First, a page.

4.4 Movie Poster Communication Challenge

Step 1: Read 
Read this passage from the week’s readings.

Communication reading: “Legibility”

PDF version  
WebCampus version (below)
Summary: Break up visual communication into many, clearly defined segments to improve its effectiveness.

Step 2: Think and Create 
Think about great movie posters. They combine images and text for effective visual communication, while still maintaining great legibility. As in the previous challenge, also think about what emotion you want your audience to feel when they see your movie poster.

Choose the visual details to use in your movie title.

One color.

One font. If you’re unsure which font to choose, look at the Typeface Dating Game. You don’t have to play the game, but if you look at this site, it tells you about the characteristics of different fonts, and how they are likely to make a viewer feel.

Bad movie poster: Find a movie poster you are confident you can improve.

Search Google Images using the search term “worst movie poster” or something similar.

Click on your preferred image.

Click on ‘view image.’

Right click the image and select ‘save image as…’ to save the image to your hard drive.

Photograph: Find a photograph that makes you feel the way you want your audience to feel. This will make the background of your animated gif.

Search on the internet (Google Images, Pinterest, Tumblr, Flickr, 500px or Behance) using the name of the emotion you want your audience to feel, and/or one word from the movie title.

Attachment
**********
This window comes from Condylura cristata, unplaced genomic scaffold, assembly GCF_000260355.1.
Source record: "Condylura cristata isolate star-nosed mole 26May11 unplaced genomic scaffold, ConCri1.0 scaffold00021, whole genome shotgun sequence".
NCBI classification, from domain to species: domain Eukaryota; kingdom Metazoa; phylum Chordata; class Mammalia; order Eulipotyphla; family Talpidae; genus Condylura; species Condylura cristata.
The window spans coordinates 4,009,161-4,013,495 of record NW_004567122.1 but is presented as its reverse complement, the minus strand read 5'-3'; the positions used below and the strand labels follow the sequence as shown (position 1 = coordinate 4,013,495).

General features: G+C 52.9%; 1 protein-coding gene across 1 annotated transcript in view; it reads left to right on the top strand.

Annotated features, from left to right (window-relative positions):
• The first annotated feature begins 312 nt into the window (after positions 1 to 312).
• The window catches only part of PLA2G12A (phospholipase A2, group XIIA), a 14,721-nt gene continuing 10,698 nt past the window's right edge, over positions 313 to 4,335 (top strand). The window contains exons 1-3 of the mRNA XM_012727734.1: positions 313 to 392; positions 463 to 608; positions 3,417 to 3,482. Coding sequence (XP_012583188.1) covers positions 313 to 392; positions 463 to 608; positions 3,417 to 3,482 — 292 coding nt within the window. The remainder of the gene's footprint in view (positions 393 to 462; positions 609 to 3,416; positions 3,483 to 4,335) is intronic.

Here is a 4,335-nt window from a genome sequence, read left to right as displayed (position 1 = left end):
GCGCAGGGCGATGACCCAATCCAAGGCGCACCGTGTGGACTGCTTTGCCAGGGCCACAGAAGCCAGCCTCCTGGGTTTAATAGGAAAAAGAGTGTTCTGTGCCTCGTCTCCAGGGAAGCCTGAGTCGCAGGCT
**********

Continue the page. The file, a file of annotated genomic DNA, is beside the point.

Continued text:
Save photograph at full size on your hard drive.

Edit photograph to your satisfaction. Make sure the image will make a good background for text (including: make image monochrome, blur details slightly, reduce contrast, reduce saturation)

Save edited image at full size on your hard drive.

Storyboarding: Using the provided template  

, sketch your storyboard. You’ll draw out ten frames for your animated movie poster. These frames will show which elements of the poster will be animated. Make sure it has the following elements:
Scene 1: Original state.
This scene shows how you would design the movie poster as a still image.

Scenes 2–5: Transition from original photo to height of motion.
Sketch out how the background image will be adjusted slightly on each of these four slides to transition to the height of motion slide.

Scene 6: Height of motion.
This scene is the same as the scene 1, with a dramatic change in the background image. This change could include:

photo movement
photo color
photo filter effects
illustration overlays
Scenes 7–10: Transition from height of motion to original state.
Sketch out how the background image will be adjusted slightly on each of these four slides to transition back to the original state of your animated gif.

Document storyboarding.

Take a photograph of your storyboard sketching.
Make sure that when you take the photograph, it is in good light (a bright room, out of direct sunlight is ideal), and the sketch is the only thing in the image.